Ted Koland (TK): You’re right that it is hard describing the movie. For me, it’s the surprise of it all that resonates. At the beginning you think you’re in one movie, and you’re not. You assume Lumpy is just a nuisance comedy character, but then the night of the wedding he actually dies and sets this whole planes, trains and automobiles adventure into motion. It’s a totally different story that people didn’t see coming.
Justin Long (JL): When I began reading the script for ‘Best Man Down,’ I assumed it would go the way of all the formulaic romantic comedy scripts I was reading at the time. But then the whole morbid angle of the best man dying at the wedding is introduced and I was intrigued by how different it was.
Q: Did all the actors understand the tone of the film from the start?
JL: It was hard knowing the overall tone because we didn’t have scenes together. In fact the four of us never had a scene together.
Jess Weixler (JW): I found the tone along the way. But I remember doing a funny scene and then watching somebody else do their scene and being surprised it was supersad!
Addison Timlin (AT): We’d be there at the same time, but Jess might go off and do a scene and the next day I’d go off and do something different. We all had different things going on but I think that was beneficial at the end.
Tyler Lambert (TL): We eventually found the tone. We had our own little sideshows going on. There were lots of days when we’d just hang out and watch other people do their thing.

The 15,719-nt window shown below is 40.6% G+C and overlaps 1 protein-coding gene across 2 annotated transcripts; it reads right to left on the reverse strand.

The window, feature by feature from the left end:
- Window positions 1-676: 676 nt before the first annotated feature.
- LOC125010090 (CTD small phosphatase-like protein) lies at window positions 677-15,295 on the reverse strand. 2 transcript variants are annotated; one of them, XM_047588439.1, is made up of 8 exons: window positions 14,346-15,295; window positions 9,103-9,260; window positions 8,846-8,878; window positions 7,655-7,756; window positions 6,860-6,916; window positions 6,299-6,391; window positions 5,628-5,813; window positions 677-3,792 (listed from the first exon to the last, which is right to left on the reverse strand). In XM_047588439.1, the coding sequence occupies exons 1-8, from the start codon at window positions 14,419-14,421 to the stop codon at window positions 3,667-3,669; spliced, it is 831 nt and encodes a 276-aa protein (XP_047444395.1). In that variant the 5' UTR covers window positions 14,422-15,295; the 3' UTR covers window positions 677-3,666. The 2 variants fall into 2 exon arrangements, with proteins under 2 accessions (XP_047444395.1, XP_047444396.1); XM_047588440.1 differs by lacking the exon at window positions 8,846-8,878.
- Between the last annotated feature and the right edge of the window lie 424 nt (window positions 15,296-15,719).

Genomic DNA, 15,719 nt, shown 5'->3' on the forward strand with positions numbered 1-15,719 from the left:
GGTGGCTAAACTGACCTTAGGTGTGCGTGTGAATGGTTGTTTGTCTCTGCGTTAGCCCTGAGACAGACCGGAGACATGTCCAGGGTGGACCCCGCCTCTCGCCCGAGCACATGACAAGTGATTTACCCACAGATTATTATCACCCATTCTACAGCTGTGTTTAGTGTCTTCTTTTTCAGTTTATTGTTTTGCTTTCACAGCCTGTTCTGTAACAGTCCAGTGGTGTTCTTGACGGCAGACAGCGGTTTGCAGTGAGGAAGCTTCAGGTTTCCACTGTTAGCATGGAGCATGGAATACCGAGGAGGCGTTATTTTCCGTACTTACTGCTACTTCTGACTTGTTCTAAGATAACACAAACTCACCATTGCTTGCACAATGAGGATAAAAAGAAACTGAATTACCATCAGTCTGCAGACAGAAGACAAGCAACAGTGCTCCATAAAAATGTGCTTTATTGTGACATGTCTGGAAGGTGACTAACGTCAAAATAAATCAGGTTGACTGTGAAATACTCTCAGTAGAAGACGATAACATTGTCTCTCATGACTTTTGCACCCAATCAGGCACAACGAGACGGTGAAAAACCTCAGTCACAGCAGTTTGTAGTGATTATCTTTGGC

Q: Working that way, did you find consistency to your own characters that made it easier?
JL: Except for Shelley Long. (laughs) We all tried to keep it fairly grounded.
TL: I think the overall note we got from Ted is that we shouldn’t play it too goofy.
TK: I knew that if Justin and Jess’s characters are being too funny, then we were never going to find our way back to Ramsey’s story, which is more serious. I was trying to keep it grounded and real so it wouldn’t come across as schizophrenic.
TL: Except for the wedding scene when Lumpy is out of control.
TK: Well, Lumpy is super drunk but still grounded!
JL: But it always felt super real.
TL: It was an intentional misdirect to where you wanted viewers to go, “Let’s see how sh*tty this guy can get!” Then he dies, so the end of the sh*ttiness is abrupt. It’s like, where do we go now?
Q: Since some of you didn’t have many scenes together, how did you bond?
JL: Jess and I got to the set a couple of days early and we hung out and connected very quickly. Then the others arrived.
TL: The first thing we did was go to a zombie bar and drink some chartreuse.
JL: Minnesota has great bars and restaurants.
JW: We ate so much. I felt we were constantly eating.
TL: Jess and I had rooms nearby in the hotel and our doors were always open. It was like summer camp.
AT: Going to a Twins game was really fun.
TL: What Twins game? I wasn’t invited! But we did go see a Prince cover band.
Q: Ted, you come from Minneapolis. Is there a Minneapolis sensibility that pervades through the movie?
TK: It pervades through my life. This film is kind of my postcard to my hometown. Minneapolis–actually Minnesota–is so Scandinavian and I am too, so that comes across. There are just certain things about some of the characters that wouldn’t be as big of a deal if the film took place in New York.
Q: For example?